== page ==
The Most Powerful Discipline Weapon Known to Man

If you are looking for the most powerful discipline weapon known to man, you have come to the right place. It will sound simple…too simple. In fact, I’m almost embarrassed to even mention this disciplinary tool. Still, it is powerful. This disciplinary weapon is powerful enough that most adults still recall how their parents used it. No, it is not the paddle or “time out.” It is not “spare the rod spoil the child.” The most powerful discipline weapon known to man is… (drum roll please)…Positive Attention! I told you it would sound simplistic; but, before you quit reading, consider these few important facts about the power of positive attention.
Children crave their parents’ attention. They will do anything to gain their parent’s attention. And, children are careful observers of their parents. They observe what it takes to gain their parent’s attention. If parents only attend to loud behavior, then children will engage in loud behavior. If parents only attend to misbehavior, then children will engage in misbehavior. If children have to pursue a preoccupied parent’s attention, then they will pursue it by any means necessary. I actually knew a child who tried several strategies to gain his mother’s attention before lighting a roll of toilet paper on fire and tossing it into his mother’s lap while she stared at the TV. He did gain her attention…but at what cost!
The point is: children crave their parents’ attention. With this knowledge, parents can prevent a lot of negative behavior simply by attending to their children’s positive behaviors. When children learn that their parents attend to helpful behaviors, they will engage in more helpful behavior. If parents attend to polite requests, polite requests will increase. When parents respond and attend to simple requests for interaction, children learn to make simple and appropriate requests for interaction. So, as the old saying goes, “Catch ’em being good.” Pay attention to “good behavior” and more good behavior will follow. Show appreciation for the behavior you desire. Offer specific praise when your children put effort into the behaviors and tasks you value. The behaviors you acknowledge, and respond to with positive attention, will increase!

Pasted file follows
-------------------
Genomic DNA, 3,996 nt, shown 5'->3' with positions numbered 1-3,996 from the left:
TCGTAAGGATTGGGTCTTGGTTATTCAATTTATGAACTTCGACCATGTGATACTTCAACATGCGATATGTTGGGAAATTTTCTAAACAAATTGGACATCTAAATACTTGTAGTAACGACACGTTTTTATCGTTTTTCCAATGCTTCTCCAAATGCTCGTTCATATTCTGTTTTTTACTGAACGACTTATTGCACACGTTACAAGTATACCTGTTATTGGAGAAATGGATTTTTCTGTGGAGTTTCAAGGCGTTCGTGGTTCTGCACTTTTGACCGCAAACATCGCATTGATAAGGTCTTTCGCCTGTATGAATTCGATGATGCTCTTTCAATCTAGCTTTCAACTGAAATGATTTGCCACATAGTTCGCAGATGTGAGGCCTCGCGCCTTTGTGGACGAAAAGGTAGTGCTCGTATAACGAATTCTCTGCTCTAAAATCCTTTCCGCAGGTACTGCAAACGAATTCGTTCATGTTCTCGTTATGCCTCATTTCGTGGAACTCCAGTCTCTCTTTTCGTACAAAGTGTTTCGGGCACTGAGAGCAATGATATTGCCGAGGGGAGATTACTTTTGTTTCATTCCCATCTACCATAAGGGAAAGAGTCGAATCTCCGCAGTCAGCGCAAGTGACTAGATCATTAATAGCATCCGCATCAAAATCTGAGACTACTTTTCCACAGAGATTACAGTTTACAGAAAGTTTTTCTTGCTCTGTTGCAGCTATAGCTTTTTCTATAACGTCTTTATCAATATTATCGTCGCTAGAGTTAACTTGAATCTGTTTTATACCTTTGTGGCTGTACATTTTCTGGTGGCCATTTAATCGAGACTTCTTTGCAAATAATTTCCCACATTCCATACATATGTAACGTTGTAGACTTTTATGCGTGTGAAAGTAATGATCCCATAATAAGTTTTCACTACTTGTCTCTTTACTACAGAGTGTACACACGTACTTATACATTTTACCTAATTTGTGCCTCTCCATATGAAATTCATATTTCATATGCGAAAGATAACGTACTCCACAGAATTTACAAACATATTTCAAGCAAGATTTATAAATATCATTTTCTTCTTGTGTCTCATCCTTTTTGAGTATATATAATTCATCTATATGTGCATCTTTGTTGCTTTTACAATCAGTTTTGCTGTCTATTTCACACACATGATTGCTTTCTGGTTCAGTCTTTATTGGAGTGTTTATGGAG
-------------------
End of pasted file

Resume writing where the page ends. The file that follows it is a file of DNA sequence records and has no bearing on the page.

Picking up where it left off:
To honestly pinpoint how you attend to your children, spend a week recording two aspects about your interactions with your children. For every interaction or attempted interaction, record:
1.      How your children attempted to gain your attention, and
2.      What was the focus of your interactions with your children–discipline or relationship building, correction or acknowledgement, frustration with them or fun with them.
At the end of the week, review the results. What did you do more: praise positive behavior and effort or punish negative behavior? Did you put more effort into acknowledging positive behaviors…or punishing negative behaviors? Were your interactions centered on positive attention and sharing encouragement…or were your interactions centered on correction and discipline? Be honest with yourself. Then, start utilizing the most powerful disciplinary weapon known to man…positive attention!

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